Those who have read Pity the Nation, Robert Fisk’s epic chronicle of Lebanon’s wars and invasions, will know that he does not favour the exquisite miniature or the understated aside. Hard facts are his stock in trade and it is to his eternal credit that, in his journalism, he consistently goes the extra mile to uncover information that those in power would rather keep hidden. It is no surprise that his new book is as ambitious as it is exhaustive.
Fisk’s thesis is that the chaos in the Middle East stems from the aftermath of the First World War – the Great War for Civilisation – and the accommodations and arbitrary borders that resulted from the dismemberment of the Ottoman Empire. As a war reporter for three decades, Fisk has spent his working life watching the people within these borders suffer and die, and he has poured all his research and experience into this massive tome.
This is no arid history of the region; it is a sustained and meticulous – and rightly angry – polemic against those leaders who, repeatedly, give us lies and blood and claim to have delivered victory and democracy. Fisk combines a personal memoir of life on the front line with vivid portraits of the protagonists – he interviewed Osama bin Laden three times – and devastating accounts of the suffering of those at the receiving end of a total war that stretches from Iraq to Algeria, Afghanistan to Israel.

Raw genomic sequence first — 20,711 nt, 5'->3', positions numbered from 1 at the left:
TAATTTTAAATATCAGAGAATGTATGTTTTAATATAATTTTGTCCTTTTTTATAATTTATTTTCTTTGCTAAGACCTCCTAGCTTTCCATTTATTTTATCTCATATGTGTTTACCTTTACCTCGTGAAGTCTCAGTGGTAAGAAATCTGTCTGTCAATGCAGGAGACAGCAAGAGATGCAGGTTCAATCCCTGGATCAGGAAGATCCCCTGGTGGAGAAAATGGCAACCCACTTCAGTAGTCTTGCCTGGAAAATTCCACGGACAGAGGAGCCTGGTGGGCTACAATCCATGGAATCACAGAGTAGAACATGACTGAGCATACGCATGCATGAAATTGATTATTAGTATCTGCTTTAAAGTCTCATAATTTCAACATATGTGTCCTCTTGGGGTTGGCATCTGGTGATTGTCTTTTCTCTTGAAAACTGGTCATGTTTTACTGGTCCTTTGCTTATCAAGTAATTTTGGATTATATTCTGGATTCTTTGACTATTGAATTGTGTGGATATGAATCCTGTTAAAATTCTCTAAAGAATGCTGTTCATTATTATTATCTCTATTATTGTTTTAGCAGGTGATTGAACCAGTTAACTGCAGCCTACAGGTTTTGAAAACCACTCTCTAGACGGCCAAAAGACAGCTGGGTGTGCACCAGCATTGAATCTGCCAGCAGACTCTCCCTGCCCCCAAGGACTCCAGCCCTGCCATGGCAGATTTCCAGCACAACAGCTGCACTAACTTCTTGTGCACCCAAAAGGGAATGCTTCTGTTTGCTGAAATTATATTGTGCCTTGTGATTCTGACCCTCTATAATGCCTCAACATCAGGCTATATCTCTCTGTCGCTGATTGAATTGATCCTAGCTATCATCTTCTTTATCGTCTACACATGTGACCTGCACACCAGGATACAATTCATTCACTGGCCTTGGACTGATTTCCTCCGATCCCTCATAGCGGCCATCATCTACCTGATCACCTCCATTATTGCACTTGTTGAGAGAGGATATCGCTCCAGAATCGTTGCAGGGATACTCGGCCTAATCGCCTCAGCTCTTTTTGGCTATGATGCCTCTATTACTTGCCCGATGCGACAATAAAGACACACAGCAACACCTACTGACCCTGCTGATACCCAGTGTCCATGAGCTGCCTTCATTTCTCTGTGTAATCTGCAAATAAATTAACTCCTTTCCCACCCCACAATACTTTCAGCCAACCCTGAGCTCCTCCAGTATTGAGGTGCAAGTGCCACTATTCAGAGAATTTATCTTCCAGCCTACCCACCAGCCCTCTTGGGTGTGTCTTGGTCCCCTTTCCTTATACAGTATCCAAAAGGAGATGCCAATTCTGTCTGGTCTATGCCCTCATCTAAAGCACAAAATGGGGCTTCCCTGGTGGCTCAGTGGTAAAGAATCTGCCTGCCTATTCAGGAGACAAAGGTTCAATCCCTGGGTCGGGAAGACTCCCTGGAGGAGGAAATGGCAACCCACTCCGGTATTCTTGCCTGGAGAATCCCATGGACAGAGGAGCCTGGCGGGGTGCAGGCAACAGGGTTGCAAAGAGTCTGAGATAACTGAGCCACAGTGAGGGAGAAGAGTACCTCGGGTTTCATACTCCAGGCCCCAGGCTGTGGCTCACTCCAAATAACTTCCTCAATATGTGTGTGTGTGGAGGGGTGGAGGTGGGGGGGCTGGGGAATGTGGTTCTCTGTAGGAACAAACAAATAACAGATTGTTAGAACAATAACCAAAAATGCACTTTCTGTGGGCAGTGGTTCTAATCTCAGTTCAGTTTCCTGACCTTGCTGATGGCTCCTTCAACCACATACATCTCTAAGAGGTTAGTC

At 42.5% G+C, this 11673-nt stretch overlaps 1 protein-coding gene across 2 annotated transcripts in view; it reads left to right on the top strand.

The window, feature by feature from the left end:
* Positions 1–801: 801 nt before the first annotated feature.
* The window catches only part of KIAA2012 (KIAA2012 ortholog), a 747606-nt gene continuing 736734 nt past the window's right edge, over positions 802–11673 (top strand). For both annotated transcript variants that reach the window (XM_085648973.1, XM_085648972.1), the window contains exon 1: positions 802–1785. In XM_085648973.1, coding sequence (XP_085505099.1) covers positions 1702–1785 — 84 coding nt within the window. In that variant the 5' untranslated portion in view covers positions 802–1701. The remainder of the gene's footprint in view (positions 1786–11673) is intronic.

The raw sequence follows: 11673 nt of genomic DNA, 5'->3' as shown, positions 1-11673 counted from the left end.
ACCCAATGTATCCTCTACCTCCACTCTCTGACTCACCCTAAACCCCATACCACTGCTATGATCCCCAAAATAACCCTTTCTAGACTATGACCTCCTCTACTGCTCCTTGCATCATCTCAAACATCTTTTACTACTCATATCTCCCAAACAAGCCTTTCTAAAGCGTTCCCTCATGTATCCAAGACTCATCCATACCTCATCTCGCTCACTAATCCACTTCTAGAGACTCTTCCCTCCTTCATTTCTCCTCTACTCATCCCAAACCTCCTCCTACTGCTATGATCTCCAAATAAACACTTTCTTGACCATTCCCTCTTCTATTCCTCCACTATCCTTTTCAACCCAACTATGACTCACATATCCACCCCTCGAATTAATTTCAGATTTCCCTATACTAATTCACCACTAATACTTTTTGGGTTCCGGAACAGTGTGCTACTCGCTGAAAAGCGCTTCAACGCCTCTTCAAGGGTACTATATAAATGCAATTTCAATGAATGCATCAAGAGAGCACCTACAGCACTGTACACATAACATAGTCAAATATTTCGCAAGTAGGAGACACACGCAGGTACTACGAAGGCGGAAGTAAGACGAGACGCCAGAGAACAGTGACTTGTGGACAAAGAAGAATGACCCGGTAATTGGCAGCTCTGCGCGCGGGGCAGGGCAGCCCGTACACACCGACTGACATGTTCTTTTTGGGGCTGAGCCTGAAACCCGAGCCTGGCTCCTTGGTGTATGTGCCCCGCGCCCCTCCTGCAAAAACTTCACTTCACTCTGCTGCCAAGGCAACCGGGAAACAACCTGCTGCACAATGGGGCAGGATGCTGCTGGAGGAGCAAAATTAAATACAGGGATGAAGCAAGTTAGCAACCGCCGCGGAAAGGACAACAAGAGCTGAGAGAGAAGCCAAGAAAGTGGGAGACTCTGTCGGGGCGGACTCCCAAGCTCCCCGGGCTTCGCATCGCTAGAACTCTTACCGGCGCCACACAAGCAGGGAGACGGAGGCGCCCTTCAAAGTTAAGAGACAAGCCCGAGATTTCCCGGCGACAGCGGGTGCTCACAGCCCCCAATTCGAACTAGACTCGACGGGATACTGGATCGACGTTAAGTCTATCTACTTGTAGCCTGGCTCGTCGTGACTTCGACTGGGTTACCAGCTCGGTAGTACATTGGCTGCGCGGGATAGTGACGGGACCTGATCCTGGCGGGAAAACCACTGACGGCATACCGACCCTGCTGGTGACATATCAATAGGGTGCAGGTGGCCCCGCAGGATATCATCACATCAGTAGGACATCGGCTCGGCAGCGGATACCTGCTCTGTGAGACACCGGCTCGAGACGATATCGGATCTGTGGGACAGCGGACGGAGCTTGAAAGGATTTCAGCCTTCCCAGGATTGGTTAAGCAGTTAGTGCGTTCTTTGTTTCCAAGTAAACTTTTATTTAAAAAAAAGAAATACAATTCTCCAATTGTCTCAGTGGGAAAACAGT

Because of its subject matter and sheer length, The Great War for Civilisation is in no sense an easy read. It may make you weep – with rage, frustration and foreboding for the future – but it provides chapter and verse on the mendacity and bad faith that have led us to our present dark times.Peter Whittaker
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